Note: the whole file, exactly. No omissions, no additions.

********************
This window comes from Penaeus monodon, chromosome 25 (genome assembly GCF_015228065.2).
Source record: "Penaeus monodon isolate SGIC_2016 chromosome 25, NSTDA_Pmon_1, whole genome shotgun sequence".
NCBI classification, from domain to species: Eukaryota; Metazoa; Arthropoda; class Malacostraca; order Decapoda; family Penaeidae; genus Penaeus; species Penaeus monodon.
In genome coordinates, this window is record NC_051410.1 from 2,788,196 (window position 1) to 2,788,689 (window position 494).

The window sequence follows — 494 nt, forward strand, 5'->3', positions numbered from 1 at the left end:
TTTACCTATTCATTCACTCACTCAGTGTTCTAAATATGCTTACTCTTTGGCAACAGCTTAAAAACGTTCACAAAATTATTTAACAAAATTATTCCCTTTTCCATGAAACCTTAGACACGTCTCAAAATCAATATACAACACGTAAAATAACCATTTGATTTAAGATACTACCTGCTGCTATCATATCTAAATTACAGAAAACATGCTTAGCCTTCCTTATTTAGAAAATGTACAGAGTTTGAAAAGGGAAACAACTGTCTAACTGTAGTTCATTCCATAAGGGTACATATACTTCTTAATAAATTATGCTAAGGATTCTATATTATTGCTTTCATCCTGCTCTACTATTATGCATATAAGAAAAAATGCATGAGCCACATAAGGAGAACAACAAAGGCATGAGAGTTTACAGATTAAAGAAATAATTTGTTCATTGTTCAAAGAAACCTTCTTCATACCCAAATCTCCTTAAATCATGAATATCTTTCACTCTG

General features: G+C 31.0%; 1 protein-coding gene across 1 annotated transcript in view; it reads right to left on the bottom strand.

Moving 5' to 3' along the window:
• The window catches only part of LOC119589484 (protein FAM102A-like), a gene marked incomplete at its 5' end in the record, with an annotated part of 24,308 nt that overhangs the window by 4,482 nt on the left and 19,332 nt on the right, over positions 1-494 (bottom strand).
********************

This window comes from Penaeus monodon, chromosome 25 (genome assembly GCF_015228065.2).
Source record: "Penaeus monodon isolate SGIC_2016 chromosome 25, NSTDA_Pmon_1, whole genome shotgun sequence".
NCBI classification, from domain to species: Eukaryota; Metazoa; Arthropoda; class Malacostraca; order Decapoda; family Penaeidae; genus Penaeus; species Penaeus monodon.
In genome coordinates, this window is record NC_051410.1 from 2,788,196 (window position 1) to 2,788,689 (window position 494).

The window sequence follows — 494 nt, forward strand, 5'->3', positions numbered from 1 at the left end:
TTTACCTATTCATTCACTCACTCAGTGTTCTAAATATGCTTACTCTTTGGCAACAGCTTAAAAACGTTCACAAAATTATTTAACAAAATTATTCCCTTTTCCATGAAACCTTAGACACGTCTCAAAATCAATATACAACACGTAAAATAACCATTTGATTTAAGATACTACCTGCTGCTATCATATCTAAATTACAGAAAACATGCTTAGCCTTCCTTATTTAGAAAATGTACAGAGTTTGAAAAGGGAAACAACTGTCTAACTGTAGTTCATTCCATAAGGGTACATATACTTCTTAATAAATTATGCTAAGGATTCTATATTATTGCTTTCATCCTGCTCTACTATTATGCATATAAGAAAAAATGCATGAGCCACATAAGGAGAACAACAAAGGCATGAGAGTTTACAGATTAAAGAAATAATTTGTTCATTGTTCAAAGAAACCTTCTTCATACCCAAATCTCCTTAAATCATGAATATCTTTCACTCTG

General features: G+C 31.0%; 1 protein-coding gene across 1 annotated transcript in view; it reads right to left on the bottom strand.

Moving 5' to 3' along the window:
• The window catches only part of LOC119589484 (protein FAM102A-like), a gene marked incomplete at its 5' end in the record, with an annotated part of 24,308 nt that overhangs the window by 4,482 nt on the left and 19,332 nt on the right, over positions 1-494 (bottom strand).